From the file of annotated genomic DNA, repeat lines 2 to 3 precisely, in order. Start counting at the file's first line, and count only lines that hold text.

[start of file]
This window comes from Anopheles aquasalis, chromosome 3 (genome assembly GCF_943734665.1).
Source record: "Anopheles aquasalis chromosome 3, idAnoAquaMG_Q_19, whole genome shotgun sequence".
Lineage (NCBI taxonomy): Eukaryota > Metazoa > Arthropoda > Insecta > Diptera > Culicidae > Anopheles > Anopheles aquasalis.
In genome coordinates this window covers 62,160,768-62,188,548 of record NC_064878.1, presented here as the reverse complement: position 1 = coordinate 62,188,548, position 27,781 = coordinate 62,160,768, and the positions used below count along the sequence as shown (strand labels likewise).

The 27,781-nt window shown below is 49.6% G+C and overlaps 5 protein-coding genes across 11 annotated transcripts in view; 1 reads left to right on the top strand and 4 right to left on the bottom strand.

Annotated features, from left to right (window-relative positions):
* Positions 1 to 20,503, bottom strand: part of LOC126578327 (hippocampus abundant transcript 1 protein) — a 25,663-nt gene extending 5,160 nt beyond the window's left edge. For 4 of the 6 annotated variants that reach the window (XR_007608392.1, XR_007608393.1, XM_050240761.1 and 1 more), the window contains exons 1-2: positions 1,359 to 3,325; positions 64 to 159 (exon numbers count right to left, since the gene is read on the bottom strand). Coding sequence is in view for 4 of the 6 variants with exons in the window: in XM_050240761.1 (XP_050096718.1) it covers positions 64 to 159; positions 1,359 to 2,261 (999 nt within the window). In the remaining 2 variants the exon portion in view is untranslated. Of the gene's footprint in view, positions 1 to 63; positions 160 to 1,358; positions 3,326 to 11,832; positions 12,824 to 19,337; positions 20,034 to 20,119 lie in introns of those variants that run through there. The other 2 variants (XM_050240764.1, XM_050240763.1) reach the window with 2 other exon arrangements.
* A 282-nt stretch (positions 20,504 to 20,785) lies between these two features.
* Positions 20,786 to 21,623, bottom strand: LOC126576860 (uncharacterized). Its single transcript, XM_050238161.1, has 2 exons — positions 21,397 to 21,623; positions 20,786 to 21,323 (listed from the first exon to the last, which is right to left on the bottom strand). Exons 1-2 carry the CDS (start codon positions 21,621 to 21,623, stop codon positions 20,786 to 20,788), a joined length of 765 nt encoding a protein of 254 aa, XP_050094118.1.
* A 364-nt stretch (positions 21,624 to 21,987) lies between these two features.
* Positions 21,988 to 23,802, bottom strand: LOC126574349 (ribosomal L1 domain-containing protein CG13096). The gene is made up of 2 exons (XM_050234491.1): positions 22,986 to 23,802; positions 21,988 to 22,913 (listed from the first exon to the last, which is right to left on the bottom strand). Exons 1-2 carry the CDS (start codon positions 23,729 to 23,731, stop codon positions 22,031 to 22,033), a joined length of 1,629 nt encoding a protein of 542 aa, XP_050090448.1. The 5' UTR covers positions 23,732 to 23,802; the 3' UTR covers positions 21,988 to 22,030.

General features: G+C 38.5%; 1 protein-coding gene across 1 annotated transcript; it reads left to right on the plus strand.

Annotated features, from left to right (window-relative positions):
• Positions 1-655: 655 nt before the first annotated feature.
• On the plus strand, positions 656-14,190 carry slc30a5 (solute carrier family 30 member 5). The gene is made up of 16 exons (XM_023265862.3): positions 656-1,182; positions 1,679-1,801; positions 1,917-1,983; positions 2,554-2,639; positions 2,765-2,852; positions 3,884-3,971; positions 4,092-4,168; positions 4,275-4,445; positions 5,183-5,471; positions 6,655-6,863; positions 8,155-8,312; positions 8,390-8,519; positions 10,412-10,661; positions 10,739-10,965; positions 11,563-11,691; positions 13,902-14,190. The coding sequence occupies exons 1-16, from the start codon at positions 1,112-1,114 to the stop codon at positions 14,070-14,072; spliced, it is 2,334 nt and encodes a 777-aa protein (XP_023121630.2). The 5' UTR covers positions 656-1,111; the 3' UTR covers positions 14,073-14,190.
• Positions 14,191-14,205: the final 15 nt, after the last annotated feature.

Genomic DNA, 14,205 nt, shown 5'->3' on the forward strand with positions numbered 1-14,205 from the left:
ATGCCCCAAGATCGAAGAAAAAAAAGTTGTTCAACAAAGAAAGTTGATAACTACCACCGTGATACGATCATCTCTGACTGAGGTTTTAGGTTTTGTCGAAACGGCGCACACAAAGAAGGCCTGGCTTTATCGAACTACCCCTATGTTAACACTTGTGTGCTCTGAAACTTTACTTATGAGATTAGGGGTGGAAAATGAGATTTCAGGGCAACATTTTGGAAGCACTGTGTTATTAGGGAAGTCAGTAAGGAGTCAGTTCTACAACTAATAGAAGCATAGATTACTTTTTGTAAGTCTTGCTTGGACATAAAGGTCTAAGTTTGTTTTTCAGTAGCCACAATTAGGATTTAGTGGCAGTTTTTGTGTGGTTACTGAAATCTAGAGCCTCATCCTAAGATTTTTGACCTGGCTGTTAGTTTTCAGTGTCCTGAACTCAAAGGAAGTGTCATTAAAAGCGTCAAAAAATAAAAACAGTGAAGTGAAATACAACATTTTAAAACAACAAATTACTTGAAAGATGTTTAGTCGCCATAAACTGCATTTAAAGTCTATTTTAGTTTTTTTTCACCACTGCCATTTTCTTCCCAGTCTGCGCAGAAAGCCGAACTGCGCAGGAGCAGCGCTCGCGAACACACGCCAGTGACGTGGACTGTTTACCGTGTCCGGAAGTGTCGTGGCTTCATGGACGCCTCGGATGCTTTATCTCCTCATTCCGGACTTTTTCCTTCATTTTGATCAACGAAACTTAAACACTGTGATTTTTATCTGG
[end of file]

Source record: "Anopheles aquasalis chromosome 3, idAnoAquaMG_Q_19, whole genome shotgun sequence".
Lineage (NCBI taxonomy): Eukaryota > Metazoa > Arthropoda > Insecta > Diptera > Culicidae > Anopheles > Anopheles aquasalis.